The current FEMA regulations provide similar conditions in respect of payment of consideration for the purchase of immovable property as listed above for an NRI and OCI, except that the payment should be made from the relevant non-resident account.

Subject to the applicable laws, you can seek a housing loan from an authorised dealer bank or housing finance institution in India* to acquire residential property in the country.

Additionally, an authorised dealer bank in India may grant a rupee loan to you, among others, against the security of immovable property (other than agricultural or plantation land or farmhouse) in accordance with the prevailing laws and conditions stipulated thereunder for meeting your personal requirements or for your own business purposes. Such immovable property can also be a property in India which is designated for commercial use.

*Provided that such institution is approved by National Housing Bank

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Tax implications

According to the rules, income tax on NRI property in India is generally applicable in the same way as to resident Indians. Please note:

  • While purchasing a property worth more than ₹50 lakhs from a tax resident in India, you must deduct Tax Deducted at Source (TDS) at the rate of 1%.
  • However, if the said property is bought from someone who is a non-resident, TDS is deducted at the maximum rate i.e., usually 30% with an additional surcharge and cess applied (capped at a maximum of 39%).
  • Further, any income generated from the property located in India is also subject to tax. So, if you let out the property, the rental income earned will be taxable after considering the standard deduction of 30% and the municipal taxes paid, if any. In case of any interest paid on loan borrowed for purchase of such property, the same can also be set-off against the rental income and balance net rental income will be subject to tax. Such net rental income will be taxed accordingly to the income tax slabs as applicable to the NRI.

    To read more about tax implications and repatriation rules for NRI, click here. If you face taxation for the same income in your resident country and India, check whether your country has signed a Double Taxation Avoidance Agreement (DTAA) with India. You may be able to avail benefits as per DTAA. It is advisable to consult a tax and legal professional to ensure complete understanding and compliance with the regulations.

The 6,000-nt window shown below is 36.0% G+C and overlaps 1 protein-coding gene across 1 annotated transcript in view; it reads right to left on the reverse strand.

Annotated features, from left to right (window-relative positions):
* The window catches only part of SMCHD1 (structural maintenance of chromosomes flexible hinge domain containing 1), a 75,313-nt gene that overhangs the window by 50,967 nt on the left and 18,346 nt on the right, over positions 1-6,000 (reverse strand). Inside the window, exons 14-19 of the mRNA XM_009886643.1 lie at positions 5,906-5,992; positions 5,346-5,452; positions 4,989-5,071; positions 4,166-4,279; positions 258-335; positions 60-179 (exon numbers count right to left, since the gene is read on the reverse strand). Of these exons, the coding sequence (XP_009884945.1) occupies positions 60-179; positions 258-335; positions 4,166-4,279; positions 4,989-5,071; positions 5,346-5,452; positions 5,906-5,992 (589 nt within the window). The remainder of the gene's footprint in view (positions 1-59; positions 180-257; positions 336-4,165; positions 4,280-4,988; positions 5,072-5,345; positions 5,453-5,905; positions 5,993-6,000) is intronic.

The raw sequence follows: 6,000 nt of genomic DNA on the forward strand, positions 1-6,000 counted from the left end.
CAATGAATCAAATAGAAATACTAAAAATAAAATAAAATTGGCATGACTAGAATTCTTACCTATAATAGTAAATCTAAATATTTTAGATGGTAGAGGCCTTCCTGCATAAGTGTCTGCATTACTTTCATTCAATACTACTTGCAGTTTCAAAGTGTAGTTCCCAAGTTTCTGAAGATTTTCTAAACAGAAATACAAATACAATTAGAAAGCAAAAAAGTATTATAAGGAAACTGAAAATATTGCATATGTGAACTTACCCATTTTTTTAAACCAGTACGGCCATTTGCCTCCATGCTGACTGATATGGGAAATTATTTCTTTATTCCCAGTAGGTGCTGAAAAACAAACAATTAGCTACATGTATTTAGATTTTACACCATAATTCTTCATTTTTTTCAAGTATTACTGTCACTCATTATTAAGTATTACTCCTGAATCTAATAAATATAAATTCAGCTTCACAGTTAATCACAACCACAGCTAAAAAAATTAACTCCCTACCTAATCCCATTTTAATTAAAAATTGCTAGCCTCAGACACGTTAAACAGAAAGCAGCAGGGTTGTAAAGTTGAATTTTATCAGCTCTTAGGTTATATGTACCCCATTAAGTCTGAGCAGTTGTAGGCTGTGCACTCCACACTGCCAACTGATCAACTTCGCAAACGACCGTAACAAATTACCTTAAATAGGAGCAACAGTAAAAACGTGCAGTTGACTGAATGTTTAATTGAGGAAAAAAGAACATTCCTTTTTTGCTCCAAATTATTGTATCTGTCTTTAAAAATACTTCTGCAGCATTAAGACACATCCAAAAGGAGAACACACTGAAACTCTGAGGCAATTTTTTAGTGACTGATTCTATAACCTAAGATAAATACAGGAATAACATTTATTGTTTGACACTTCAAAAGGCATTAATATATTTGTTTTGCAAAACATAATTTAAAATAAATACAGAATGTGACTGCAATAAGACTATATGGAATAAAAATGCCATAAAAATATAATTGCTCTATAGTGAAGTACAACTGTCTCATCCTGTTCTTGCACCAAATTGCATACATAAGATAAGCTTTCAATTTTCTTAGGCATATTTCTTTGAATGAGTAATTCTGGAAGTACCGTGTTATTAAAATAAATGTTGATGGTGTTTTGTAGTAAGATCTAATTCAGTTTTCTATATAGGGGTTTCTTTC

The prospect of investing in Indian real estate is undoubtedly appealing. However, it necessitates a meticulous approach, adhering to the eligibility criteria and navigating the legal complexities. By understanding the key steps involved, conducting thorough due diligence and following documentation requirements, you can make legally compliant acquisitions, ensuring that your property investment in India yields fruitful results.

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Frequently Asked Questions

Can you, as an NRI, sell a property that you inherited?

Yes, NRIs can sell any immovable property including residential or commercial, agricultural land or plantation property or farmhouse in India that they have inherited, to a person resident in India.

With respect to the sale to another NRI or OCI, you are only permitted to sell inherited residential or commercial property. 

Can an NRI repatriate proceeds from the sale of an immovable property in India?

Subject to fulfilment of certain conditions (such as the immovable property being acquired in accordance with the laws in force at the time of acquisition, repatriation of sale proceeds being restricted to a maximum of two residential properties, etc.), the authorised dealer (bank) may allow repatriation of the sale proceeds outside India from the sale of immovable property. For information on the key aspects to consider while selling an immovable property in India which is inherited or self-purchased, click here.

If an NRI buys a property in India, can he/she sell it after one year?

Yes, the extant FEMA regulations do not prescribe any mandatory minimum ownership period. However, it's important to comply with all relevant regulations, including taxation laws, and seek legal advice as these regulations can change over time..